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Details of Grant 

EPSRC Reference: EP/K009745/1
Title: Dynamic High Resolution Photoacoustic Tomography System
Principal Investigator: Arridge, Professor SR
Other Investigators:
Cox, Dr BT Beard, Professor PC
Researcher Co-Investigators:
Dr MM Betcke Dr EZ Zhang
Project Partners:
Department: Computer Science
Organisation: UCL
Scheme: Standard Research
Starts: 05 June 2013 Ends: 31 December 2016 Value (£): 657,726
EPSRC Research Topic Classifications:
Lasers & Optics Med.Instrument.Device& Equip.
Med.Instrument.Device& Equip. Medical Imaging
EPSRC Industrial Sector Classifications:
Related Grants:
Panel History:
Panel DatePanel NameOutcome
30 Oct 2012 Engineering Prioritisation Meeting - 30 Oct 2012 Announced
Summary on Grant Application Form
Biomedical imaging encompasses methods that measure almost every type of wave and particle including acoustic, electrical, optical and nuclear. Often there is a tradeoff between those systems that give high resolution structural images, but do not discriminate different physiological states well in terms of contrast, and those with good physiological contrast, but poor resolution. Photoacoustic imaging is an example of a "coupled Physics" system because it measures contrast in the optical part of the spectrum, which has high spectral sensitivity for different tissues, but uses sound to give high resolution. It works the same way as thunder is generated from a lightning strike, but on a very much smaller scale: a flash of light is shone onto a specimen and very small waves of sound are emitted when the light heats tissue a few fractions of a degree. We measure the sound with a very high resolution sensor array over space and time and use computer programs to recombine these measurements into 3D images. However, at present, this data takes several minutes to collect, so the imaging is limited to specimens that are static in time. In this proposal we aim to make this process hundreds of times faster, using a new mathematical sensing theory inspired by image compression - the technique that allows significant reduction in the size of an image file on the disk of a digital camera without visually diminishing the image quality.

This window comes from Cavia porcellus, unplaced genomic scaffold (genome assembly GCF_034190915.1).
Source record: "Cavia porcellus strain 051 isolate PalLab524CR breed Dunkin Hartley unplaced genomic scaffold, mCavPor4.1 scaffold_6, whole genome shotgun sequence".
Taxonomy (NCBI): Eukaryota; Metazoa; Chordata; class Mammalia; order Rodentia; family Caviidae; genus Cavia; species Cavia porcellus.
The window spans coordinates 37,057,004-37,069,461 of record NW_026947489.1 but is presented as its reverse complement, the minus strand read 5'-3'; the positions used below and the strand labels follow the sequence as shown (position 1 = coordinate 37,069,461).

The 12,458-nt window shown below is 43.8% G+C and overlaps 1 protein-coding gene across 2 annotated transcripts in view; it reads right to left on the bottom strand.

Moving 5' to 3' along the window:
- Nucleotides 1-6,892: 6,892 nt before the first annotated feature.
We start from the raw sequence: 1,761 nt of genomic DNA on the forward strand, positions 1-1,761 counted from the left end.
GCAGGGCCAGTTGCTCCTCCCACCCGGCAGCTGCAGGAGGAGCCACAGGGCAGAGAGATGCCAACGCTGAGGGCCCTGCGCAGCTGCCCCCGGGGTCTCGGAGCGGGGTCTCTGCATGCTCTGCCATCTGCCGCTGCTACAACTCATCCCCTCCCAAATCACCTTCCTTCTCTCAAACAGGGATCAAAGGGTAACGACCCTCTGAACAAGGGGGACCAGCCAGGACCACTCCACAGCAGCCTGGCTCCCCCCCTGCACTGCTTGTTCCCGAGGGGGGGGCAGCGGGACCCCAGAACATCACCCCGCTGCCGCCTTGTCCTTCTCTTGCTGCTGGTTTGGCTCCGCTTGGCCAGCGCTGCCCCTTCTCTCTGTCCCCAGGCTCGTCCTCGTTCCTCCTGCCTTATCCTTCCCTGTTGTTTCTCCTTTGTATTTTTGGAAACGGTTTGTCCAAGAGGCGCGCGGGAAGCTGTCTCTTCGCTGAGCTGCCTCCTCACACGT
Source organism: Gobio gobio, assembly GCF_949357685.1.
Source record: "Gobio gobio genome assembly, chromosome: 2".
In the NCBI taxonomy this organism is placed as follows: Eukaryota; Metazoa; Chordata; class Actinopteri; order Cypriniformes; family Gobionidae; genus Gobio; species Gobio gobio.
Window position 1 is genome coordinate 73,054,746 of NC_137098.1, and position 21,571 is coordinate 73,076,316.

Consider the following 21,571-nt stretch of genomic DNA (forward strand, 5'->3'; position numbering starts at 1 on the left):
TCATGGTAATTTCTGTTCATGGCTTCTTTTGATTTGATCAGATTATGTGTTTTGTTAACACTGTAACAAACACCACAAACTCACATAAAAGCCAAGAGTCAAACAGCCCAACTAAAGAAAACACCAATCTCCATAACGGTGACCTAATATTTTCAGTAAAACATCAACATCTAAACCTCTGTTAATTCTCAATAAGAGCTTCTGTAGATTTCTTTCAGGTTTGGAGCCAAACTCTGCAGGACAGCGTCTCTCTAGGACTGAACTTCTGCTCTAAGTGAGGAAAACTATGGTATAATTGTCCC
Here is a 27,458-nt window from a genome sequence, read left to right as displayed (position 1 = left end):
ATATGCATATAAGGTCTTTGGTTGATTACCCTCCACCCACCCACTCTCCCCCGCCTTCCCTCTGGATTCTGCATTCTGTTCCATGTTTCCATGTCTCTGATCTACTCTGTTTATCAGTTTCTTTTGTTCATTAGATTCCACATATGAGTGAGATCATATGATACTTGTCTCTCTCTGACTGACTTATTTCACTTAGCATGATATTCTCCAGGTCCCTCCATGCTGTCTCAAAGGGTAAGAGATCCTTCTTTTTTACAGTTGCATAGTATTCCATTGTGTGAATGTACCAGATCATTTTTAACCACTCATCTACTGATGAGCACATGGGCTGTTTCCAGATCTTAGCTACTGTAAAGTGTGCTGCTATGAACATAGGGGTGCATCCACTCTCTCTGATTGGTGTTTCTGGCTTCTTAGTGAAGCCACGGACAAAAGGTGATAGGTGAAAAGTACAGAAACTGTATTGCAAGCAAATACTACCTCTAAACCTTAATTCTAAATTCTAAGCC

The acoustic field on the sensor array as the photoacoustic wave passes through is a time-varying 2D function. This function, at a single moment in time, can be considered as the sum of basic patterns (rather like the way a time series can be decomposed into a number of frequency components). It turns out that frequently these basic patterns can be chosen so that there are relatively few of them which contribute to the function. However, as we do not know apriori which ones those are, we cannot measure their contribution directly. In this case the mathematical theory tells us that the best we can do is to sense the function using interrogation patterns which are as uncorrelated with the basic patterns as possible. If the number of basic patterns needed to accurately describe the field is small, then we only need relatively few of the interrogation patterns to capture the information in the acoustic wave. This is known as compressed sensing, and the challenge is to find such sets of the basic and interrogating patterns, that the number of measurements required to describe the field accurately is as small as possible.

Based on this idea, in this project we are going to build a photoacoustic system that measures the emitted sound waves using such interrogation patterns, and test that it accurately captures all the required information in the data. At the same time we are going to develop the mathematics that determines which basic and interrogation patterns are best. We will apply the system to test cases of moving and flowing objects where we know exactly what the changes are, and then to real preclinical problems looking at the flow of blood in the capillaries of small animals such as mice. This new system will enable us to look at the change in the oxygen consumption of the brain of animals which will tell us exactly which parts of the brain relate to different functions. This information can be used to develop a model of how drugs are taken up in tissues of the body, and how they are metabolised or washed out over time.

Success in this project will be a major breakthrough in biomedical imaging, allowing high resolution in space and time of directly important measures of tissue state. It will bring together advanced optical and acoustic measurement systems with novel mathematics and computer programming. It will open up a new range of applications of photoacoustics and provide a unique tool to medical and biological scientists investigating the physiology of living specimens.

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